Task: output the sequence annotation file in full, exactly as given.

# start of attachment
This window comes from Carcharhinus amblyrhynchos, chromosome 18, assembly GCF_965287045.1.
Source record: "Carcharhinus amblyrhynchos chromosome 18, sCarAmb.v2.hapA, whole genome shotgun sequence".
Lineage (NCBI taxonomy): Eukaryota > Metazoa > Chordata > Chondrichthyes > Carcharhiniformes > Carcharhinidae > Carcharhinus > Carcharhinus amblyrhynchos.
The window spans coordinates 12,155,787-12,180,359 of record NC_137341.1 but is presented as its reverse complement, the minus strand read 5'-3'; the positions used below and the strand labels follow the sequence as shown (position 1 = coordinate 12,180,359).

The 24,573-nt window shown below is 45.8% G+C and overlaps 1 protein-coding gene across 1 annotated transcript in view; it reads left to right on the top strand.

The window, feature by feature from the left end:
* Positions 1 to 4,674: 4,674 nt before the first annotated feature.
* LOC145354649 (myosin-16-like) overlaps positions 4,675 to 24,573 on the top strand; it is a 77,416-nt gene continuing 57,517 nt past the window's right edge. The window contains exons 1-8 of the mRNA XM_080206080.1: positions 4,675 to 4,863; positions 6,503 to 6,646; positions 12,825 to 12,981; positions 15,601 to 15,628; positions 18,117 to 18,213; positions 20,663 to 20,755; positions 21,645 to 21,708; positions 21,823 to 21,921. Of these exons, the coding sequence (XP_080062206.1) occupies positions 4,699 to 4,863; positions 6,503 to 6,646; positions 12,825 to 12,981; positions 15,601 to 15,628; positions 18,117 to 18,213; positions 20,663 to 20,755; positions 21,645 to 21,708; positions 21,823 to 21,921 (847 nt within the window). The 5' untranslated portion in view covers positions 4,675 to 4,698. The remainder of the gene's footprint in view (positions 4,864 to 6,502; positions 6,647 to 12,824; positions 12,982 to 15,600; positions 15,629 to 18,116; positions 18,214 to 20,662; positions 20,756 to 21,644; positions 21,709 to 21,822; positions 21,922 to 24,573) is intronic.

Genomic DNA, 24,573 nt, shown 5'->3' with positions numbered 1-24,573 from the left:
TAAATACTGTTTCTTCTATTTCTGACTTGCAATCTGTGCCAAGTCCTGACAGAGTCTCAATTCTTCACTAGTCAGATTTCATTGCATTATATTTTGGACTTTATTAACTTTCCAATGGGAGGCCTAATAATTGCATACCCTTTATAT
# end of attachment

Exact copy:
This window comes from Carcharhinus amblyrhynchos, chromosome 18, assembly GCF_965287045.1.
Source record: "Carcharhinus amblyrhynchos chromosome 18, sCarAmb.v2.hapA, whole genome shotgun sequence".
Lineage (NCBI taxonomy): Eukaryota > Metazoa > Chordata > Chondrichthyes > Carcharhiniformes > Carcharhinidae > Carcharhinus > Carcharhinus amblyrhynchos.
The window spans coordinates 12,155,787-12,180,359 of record NC_137341.1 but is presented as its reverse complement, the minus strand read 5'-3'; the positions used below and the strand labels follow the sequence as shown (position 1 = coordinate 12,180,359).

The 24,573-nt window shown below is 45.8% G+C and overlaps 1 protein-coding gene across 1 annotated transcript in view; it reads left to right on the top strand.

The window, feature by feature from the left end:
* Positions 1 to 4,674: 4,674 nt before the first annotated feature.
* LOC145354649 (myosin-16-like) overlaps positions 4,675 to 24,573 on the top strand; it is a 77,416-nt gene continuing 57,517 nt past the window's right edge. The window contains exons 1-8 of the mRNA XM_080206080.1: positions 4,675 to 4,863; positions 6,503 to 6,646; positions 12,825 to 12,981; positions 15,601 to 15,628; positions 18,117 to 18,213; positions 20,663 to 20,755; positions 21,645 to 21,708; positions 21,823 to 21,921. Of these exons, the coding sequence (XP_080062206.1) occupies positions 4,699 to 4,863; positions 6,503 to 6,646; positions 12,825 to 12,981; positions 15,601 to 15,628; positions 18,117 to 18,213; positions 20,663 to 20,755; positions 21,645 to 21,708; positions 21,823 to 21,921 (847 nt within the window). The 5' untranslated portion in view covers positions 4,675 to 4,698. The remainder of the gene's footprint in view (positions 4,864 to 6,502; positions 6,647 to 12,824; positions 12,982 to 15,600; positions 15,629 to 18,116; positions 18,214 to 20,662; positions 20,756 to 21,644; positions 21,709 to 21,822; positions 21,922 to 24,573) is intronic.

Genomic DNA, 24,573 nt, shown 5'->3' with positions numbered 1-24,573 from the left:
TAAATACTGTTTCTTCTATTTCTGACTTGCAATCTGTGCCAAGTCCTGACAGAGTCTCAATTCTTCACTAGTCAGATTTCATTGCATTATATTTTGGACTTTATTAACTTTCCAATGGGAGGCCTAATAATTGCATACCCTTTATAT